I really, really, really didn't like the first book I read by this author (The abduction of Julia) but since everyone else seemed to like her work, I decided to give it another shot. And I am glad that I did.
This book is about a girl who has come down in the world. Her family is well conected, and knows all of the right people, but they have no money. She is a clothes-horse, and her grandfather gets caught up in money-making schemes that lose money. So, in order to hold off debtors prison for her grandfather, she becomes a governess. As a past member of society, she initially makes the mistake that she is on the same footing as her employers, a mistake that she learns from and survives when the younger brother of her first employer tries to take advantage of her, and the employer fires her on the spot as a slut.
So, Anna is a governess who tries to cut herself off from her former friends, but during a ball which a former friend and member of society has convinced her to attend she runs into the older brother (unmarried of course) of another friend of hers, who has just inherited the five children of his cousin, who have been allowed to run wild by their uncaring parents. For some reason (which is revealed at the end of the book), their grandmother wants the children to live with her instead, and she actively works to encourage their misbehavior in their uncle's home. So the Earl (he's an Earl) in desperation hires Anna who has become known as the best governess, who can deal and transform the most unruly of children.
This is a nice little story about two people with different ways of dealing with life, and how they fall in love. Not very realistic of course, but that shouldn't be what you are looking for in romance novels. This is a delightful book.
on 11 June 2003
This was my first novel by Karen Hawkins. I came upon it as I researched through Amazon for new authors to read from. Karen Hawkins's books came with grand reviews and I decided, after much deliberated selection, upon 'An Affair to Remember'.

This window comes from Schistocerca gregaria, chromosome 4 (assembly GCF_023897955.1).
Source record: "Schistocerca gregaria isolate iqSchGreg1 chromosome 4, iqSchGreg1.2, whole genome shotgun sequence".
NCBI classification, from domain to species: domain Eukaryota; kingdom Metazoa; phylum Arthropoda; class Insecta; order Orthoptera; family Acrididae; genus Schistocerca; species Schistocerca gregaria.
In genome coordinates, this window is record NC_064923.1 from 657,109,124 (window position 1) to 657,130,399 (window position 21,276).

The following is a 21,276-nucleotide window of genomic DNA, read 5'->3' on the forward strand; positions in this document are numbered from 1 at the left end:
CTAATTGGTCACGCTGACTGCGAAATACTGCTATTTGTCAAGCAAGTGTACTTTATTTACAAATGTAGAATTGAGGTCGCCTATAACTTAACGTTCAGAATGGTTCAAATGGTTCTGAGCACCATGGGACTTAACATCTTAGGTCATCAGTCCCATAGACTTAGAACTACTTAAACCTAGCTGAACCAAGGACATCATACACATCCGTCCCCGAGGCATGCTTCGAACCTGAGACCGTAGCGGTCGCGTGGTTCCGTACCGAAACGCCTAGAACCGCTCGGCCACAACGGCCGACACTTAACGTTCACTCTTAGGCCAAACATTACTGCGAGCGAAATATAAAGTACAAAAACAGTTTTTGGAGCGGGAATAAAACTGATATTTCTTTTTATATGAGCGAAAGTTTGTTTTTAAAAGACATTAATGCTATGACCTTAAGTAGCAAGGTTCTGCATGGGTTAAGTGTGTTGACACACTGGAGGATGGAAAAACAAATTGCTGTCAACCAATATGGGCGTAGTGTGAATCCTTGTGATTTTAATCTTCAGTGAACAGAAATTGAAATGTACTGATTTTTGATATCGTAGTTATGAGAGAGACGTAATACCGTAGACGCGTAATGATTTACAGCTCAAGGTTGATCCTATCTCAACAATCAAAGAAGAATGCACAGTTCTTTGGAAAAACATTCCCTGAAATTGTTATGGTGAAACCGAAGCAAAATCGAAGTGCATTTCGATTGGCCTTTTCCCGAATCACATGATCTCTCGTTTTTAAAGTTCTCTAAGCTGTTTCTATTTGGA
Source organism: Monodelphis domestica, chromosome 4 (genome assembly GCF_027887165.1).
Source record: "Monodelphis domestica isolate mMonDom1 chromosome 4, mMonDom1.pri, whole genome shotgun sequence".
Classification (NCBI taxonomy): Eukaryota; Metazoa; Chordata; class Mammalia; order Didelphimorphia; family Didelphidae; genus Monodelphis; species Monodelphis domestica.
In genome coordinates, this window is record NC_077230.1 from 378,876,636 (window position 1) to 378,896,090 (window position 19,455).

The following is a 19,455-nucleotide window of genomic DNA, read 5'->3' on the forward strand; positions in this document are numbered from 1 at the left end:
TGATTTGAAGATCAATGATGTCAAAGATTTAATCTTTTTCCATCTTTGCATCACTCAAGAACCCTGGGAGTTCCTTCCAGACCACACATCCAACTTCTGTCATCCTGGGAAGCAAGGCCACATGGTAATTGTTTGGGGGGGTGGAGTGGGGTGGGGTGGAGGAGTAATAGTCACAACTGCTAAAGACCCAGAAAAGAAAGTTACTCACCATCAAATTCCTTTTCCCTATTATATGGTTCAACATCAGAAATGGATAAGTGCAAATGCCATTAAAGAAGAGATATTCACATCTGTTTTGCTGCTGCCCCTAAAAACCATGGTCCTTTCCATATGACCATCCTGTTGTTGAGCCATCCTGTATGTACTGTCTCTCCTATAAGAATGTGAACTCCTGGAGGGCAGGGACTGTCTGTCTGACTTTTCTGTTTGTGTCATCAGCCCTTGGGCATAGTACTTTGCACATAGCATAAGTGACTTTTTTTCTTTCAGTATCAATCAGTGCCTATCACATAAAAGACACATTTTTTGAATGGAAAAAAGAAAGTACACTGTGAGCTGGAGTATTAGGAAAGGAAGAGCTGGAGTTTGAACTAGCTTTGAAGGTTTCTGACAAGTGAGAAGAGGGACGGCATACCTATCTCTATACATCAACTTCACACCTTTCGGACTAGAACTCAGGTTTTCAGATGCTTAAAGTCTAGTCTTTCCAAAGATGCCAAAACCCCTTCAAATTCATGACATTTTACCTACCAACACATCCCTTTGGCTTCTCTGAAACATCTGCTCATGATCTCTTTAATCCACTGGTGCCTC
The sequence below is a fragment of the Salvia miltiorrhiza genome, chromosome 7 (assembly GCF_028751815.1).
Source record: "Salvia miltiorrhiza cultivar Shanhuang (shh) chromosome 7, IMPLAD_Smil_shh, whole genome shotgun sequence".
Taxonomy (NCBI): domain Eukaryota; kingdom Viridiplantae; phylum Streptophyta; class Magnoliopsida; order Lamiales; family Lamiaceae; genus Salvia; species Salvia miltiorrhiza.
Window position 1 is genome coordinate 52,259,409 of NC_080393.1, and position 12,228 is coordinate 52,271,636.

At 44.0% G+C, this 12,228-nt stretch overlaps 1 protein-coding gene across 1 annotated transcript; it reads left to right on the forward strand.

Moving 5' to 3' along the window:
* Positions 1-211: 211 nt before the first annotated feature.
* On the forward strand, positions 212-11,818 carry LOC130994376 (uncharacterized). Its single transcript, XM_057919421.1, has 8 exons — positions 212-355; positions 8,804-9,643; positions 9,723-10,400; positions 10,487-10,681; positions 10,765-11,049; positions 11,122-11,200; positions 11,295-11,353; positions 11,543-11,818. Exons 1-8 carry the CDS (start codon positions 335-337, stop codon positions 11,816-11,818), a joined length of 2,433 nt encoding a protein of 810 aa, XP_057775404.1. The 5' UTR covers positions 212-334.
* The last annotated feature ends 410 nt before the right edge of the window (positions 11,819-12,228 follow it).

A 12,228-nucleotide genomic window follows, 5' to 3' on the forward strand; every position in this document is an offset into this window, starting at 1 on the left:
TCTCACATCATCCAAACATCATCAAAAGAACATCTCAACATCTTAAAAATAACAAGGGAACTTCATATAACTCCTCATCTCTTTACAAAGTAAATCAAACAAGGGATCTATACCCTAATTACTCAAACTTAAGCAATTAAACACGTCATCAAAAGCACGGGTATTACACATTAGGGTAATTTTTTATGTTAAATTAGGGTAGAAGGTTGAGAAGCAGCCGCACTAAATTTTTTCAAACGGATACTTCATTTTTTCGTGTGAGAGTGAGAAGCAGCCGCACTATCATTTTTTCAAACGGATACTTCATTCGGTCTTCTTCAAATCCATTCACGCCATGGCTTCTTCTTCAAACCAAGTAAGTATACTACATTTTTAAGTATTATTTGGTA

The plot of a governess falling in love with the master of the houshold is commonplace enough. However, one hasn't yet read about a bankrupt high society lady forced to be a governess, with a level of spirit and humour that makes the heroine immediately appealing. Combined this plot to a hero with 5 unruly children stuck to him and of whom he had no idea how to keep in rein, sizzling chemistry between the lead characters and a deviously lovable grandfather, this is a novel to keep!
Excellent work, Miss Hawkins!
on 20 March 2008
I love Karen Hawkins, she brings a bit of humour to her books, she draws you into the characters lives. The 1st one of a series and the best, i recommened this book to anyone who likes a bit of humour with their romance.
on 15 July 2010
I think of the "governess falls in love with lord of the manor" plot line, this one offers a good take on it where the governess is actually part of the nobility whose family have fallen on hard times, thus necessitating her to get employment as a governess. I like how Ms Hawkins portrayed Anna's struggle of straddling the two very different worlds of servitude and high society in regency England.
The children that Anthony inherited were individuals themselves and their individual personalities are shown in the story and are not just "the children" as a group like how kids are usually portrayed. As usual, the book has well developed characters and lots of funny scenes, great dialogue and even some heart warming, "stuff of daydreams" moments that are typical of Ms Hawkin's novels.
If there is a criticism I can say for this book, I guess it's that it kinda loses steam in the last 30 pages or so in the story. As if the author was delaying the development of the relationship while also resolving all the conflicts all at once! Though I liked the characters I do think the approach to the ending felt a bit tedious/dragged out and at some point I actually roll my eyes and think, "for chrissakes, just get married already!" I don't know why this is -- maybe the characters needed more internal conflict instead of external? That could have probably filled the last remaining pages in a more interesting and engaging way.
That said, as a book it is a light hearted read and if you enjoy Karen Hawkins then you should definitely give this one a go.